Rik van der Meulen

Salinity and Sediment Issues in the backwaters of Mangrove Forests Measuring of the Sediment Depths and Electrical Conductivity in the Mangrove Forests of Lac Bay , Bonaire

BSc Thesis


Mangrove forests are among the most productive ecosystems on the planet. However, the global mangrove area is decreasing annually by 0.7% - 3%. For mangrove areas in semi-arid to arid climates, salinity is one of the causes for a decrease in mangrove canopy and tree die-off. This process occurs in mangrove forests and the backwaters near the main land. Because of their location and the presence of sediments, water circulation from the seaside becomes limited.

The backwaters near the mainland become shallow, warmer and isolated compared to the rest of the seawater, which results in increasing evapotranspiration and salinity rates. Lac Bay on Bonaire is a place where the salinity of the backwaters increase and where sediments limit the water circulation. In this case study, the electrical conductivity (EC) and sediment depths (SD) are measured to assess the current situation concerning the EC and SD variety in the backwaters of the mangrove forest at Lac Bay. This is done in two different areas in the backwaters: Area 1 and Area 2. In addition, the EC is measured twice to see if the EC changes over time and a third area is used as a reference site. The results show that the measured range of the EC in Area 1 and Area 2 is between 85 mS/cm - 128 mS/cm. The measured range of the sediment depths in Area 1 and Area 2 is between 1 cm – 379 cm. Furthermore, the EC values change over time and, with some exceptions, the greatest values are found the furthest from the feeder channels, which provide water from Lac Bay towards the backwaters. The tides are also a possible factor for the water to flow over a broader mangrove area towards the backwaters. This causes exceptions on the general pattern where EC increases with distance to feeder channels. Overall, the SD gradually increases with distance to the mainland. Some local exceptions from this pattern were measured in Area 2 and could be possible due to irregularities in the underlaying bedrock. In addition, the sediment inflow in the northern part of Area 1 causes some greater values than the surround areas.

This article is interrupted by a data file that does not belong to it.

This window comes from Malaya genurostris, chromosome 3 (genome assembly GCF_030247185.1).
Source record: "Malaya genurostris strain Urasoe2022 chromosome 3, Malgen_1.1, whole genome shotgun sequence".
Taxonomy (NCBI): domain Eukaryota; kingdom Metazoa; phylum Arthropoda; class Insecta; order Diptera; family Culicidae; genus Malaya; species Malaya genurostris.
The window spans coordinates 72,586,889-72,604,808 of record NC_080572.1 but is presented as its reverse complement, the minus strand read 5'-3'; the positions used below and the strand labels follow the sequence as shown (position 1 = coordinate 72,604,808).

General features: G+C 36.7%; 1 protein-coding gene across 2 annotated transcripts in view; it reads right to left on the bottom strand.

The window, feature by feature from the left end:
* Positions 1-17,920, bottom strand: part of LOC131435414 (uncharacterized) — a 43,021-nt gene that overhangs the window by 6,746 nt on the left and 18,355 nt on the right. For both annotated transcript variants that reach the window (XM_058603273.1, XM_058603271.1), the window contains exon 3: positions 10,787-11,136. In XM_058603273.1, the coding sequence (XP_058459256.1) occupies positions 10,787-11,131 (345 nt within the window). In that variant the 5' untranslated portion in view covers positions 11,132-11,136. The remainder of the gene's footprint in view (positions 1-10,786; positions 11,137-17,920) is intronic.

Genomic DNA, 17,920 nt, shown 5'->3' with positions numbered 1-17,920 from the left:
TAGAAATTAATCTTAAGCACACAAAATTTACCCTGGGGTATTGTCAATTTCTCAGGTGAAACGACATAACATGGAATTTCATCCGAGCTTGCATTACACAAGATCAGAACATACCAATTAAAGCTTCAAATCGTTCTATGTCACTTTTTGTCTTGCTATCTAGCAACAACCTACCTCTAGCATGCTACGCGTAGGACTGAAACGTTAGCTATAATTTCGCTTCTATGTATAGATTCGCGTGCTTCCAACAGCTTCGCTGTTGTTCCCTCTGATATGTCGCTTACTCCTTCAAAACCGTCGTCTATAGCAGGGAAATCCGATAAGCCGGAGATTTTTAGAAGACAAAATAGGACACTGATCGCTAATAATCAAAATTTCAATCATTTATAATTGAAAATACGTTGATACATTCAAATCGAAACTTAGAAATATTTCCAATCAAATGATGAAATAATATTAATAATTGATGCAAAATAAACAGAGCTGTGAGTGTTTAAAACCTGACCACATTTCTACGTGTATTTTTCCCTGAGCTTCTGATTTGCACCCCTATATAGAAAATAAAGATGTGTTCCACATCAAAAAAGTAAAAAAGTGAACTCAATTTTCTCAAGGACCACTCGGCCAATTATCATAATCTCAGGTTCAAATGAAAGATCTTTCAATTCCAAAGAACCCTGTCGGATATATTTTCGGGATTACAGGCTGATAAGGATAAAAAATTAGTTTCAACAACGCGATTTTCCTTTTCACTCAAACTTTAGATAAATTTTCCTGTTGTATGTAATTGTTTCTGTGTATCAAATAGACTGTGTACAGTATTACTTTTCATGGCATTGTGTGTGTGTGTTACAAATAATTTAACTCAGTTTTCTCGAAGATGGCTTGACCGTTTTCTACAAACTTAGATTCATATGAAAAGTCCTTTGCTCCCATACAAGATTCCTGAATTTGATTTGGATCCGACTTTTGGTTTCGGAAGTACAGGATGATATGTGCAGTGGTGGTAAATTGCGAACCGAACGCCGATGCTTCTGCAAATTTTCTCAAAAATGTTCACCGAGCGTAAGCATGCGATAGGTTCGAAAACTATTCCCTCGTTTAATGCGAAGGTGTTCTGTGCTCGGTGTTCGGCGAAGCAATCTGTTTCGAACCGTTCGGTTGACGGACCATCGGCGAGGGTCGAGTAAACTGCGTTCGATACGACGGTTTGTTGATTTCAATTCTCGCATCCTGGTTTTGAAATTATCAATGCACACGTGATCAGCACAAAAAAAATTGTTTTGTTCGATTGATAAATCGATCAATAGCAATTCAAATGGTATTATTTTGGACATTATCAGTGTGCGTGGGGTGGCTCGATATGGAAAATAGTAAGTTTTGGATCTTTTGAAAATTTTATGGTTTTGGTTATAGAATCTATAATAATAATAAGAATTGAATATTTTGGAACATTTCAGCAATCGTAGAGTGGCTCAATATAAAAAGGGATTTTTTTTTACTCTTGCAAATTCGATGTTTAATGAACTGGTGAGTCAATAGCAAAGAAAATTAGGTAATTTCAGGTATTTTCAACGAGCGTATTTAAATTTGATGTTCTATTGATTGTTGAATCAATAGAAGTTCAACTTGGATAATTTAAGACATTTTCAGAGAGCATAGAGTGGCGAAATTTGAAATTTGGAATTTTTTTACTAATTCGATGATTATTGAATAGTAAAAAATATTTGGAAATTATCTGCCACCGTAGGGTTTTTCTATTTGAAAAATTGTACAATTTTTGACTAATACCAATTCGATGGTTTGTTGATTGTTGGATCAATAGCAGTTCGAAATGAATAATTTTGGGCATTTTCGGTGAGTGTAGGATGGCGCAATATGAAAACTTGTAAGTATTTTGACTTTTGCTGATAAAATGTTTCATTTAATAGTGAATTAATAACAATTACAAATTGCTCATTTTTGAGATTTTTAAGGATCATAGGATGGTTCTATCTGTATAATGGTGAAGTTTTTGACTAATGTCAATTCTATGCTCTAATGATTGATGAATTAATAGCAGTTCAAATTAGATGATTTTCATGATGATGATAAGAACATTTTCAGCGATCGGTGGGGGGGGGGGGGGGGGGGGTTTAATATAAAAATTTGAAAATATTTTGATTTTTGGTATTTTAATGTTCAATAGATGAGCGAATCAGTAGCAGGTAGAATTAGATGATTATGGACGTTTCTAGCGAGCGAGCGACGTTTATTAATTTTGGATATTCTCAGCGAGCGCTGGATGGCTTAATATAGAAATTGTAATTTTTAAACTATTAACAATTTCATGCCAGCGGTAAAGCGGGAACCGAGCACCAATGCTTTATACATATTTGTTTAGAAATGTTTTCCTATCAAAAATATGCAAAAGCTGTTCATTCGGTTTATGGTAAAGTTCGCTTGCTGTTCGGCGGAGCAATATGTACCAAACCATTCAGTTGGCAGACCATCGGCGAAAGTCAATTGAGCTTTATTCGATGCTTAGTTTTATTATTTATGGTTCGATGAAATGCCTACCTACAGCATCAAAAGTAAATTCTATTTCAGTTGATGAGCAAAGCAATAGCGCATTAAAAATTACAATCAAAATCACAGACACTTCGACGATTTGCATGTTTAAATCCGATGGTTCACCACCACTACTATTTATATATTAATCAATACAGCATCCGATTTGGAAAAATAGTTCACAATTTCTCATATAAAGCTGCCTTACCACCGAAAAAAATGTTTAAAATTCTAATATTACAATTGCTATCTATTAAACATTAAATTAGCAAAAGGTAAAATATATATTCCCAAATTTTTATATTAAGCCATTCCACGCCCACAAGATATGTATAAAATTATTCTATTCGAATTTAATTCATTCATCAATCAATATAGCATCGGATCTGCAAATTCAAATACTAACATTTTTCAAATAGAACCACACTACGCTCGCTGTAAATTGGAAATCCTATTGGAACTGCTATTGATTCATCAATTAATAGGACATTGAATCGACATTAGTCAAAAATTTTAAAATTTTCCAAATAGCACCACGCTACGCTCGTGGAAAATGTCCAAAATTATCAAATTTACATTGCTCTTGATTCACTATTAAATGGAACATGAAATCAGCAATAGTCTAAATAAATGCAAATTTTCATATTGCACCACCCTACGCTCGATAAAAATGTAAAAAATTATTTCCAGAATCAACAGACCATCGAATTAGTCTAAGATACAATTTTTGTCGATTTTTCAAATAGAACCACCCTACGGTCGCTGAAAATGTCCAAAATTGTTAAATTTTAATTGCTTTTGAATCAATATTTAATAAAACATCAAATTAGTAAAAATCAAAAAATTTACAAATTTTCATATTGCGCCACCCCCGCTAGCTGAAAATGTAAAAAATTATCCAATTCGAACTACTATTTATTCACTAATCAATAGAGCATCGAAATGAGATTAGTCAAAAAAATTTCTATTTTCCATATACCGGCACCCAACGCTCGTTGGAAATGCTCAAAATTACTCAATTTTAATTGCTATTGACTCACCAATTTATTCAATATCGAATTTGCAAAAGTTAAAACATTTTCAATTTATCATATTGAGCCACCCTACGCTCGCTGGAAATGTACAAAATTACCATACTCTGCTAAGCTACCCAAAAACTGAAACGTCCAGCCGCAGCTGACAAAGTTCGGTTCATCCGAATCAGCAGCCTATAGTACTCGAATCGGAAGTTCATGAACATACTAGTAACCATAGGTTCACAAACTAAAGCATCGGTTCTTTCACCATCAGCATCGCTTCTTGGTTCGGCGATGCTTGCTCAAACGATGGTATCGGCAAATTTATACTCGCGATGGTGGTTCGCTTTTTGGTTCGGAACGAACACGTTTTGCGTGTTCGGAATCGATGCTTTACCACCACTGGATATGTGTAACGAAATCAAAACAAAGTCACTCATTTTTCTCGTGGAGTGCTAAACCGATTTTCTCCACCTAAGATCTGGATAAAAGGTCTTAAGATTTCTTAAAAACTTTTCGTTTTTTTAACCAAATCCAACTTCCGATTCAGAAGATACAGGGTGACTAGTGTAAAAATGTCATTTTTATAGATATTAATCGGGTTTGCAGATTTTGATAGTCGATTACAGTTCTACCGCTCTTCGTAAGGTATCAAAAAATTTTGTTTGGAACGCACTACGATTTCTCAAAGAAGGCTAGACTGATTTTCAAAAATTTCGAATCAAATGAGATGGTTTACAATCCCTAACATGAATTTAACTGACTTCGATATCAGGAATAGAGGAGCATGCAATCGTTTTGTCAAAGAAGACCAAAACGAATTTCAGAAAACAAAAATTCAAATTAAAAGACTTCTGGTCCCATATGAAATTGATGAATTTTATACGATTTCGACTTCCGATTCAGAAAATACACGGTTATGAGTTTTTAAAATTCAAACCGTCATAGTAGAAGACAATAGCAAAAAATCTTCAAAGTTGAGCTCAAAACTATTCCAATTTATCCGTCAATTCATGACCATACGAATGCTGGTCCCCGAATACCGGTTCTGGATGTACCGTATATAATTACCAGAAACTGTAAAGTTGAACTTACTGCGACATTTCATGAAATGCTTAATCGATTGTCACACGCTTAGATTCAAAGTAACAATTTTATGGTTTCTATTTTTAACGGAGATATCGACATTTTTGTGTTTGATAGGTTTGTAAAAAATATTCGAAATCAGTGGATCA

These results and conclusions provide a baseline for follow-up research. This follow-up research should focus on factors which will prevent sediment inflow and help to reduce the EC values to make it possible to restore the previous state of the mangroves.

Data type
Research report
Research and monitoring
Report number
BSc Thesis
Geographic location